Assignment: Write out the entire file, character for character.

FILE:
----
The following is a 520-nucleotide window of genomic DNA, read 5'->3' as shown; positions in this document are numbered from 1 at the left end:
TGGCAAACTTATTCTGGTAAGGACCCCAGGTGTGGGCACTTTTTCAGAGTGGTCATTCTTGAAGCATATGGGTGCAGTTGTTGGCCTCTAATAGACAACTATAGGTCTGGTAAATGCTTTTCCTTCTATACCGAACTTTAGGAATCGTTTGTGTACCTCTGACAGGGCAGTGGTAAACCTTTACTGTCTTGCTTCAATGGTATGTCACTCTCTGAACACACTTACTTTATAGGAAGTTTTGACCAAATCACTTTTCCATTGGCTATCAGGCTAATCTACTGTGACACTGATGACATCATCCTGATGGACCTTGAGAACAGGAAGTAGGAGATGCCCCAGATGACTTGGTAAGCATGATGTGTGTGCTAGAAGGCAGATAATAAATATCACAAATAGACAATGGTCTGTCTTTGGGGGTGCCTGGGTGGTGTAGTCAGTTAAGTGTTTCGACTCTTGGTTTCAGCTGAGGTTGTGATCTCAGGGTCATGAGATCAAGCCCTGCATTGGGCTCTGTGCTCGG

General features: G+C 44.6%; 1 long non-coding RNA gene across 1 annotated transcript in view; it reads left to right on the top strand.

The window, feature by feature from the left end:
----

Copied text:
The following is a 520-nucleotide window of genomic DNA, read 5'->3' as shown; positions in this document are numbered from 1 at the left end:
TGGCAAACTTATTCTGGTAAGGACCCCAGGTGTGGGCACTTTTTCAGAGTGGTCATTCTTGAAGCATATGGGTGCAGTTGTTGGCCTCTAATAGACAACTATAGGTCTGGTAAATGCTTTTCCTTCTATACCGAACTTTAGGAATCGTTTGTGTACCTCTGACAGGGCAGTGGTAAACCTTTACTGTCTTGCTTCAATGGTATGTCACTCTCTGAACACACTTACTTTATAGGAAGTTTTGACCAAATCACTTTTCCATTGGCTATCAGGCTAATCTACTGTGACACTGATGACATCATCCTGATGGACCTTGAGAACAGGAAGTAGGAGATGCCCCAGATGACTTGGTAAGCATGATGTGTGTGCTAGAAGGCAGATAATAAATATCACAAATAGACAATGGTCTGTCTTTGGGGGTGCCTGGGTGGTGTAGTCAGTTAAGTGTTTCGACTCTTGGTTTCAGCTGAGGTTGTGATCTCAGGGTCATGAGATCAAGCCCTGCATTGGGCTCTGTGCTCGG

General features: G+C 44.6%; 1 long non-coding RNA gene across 1 annotated transcript in view; it reads left to right on the top strand.

The window, feature by feature from the left end: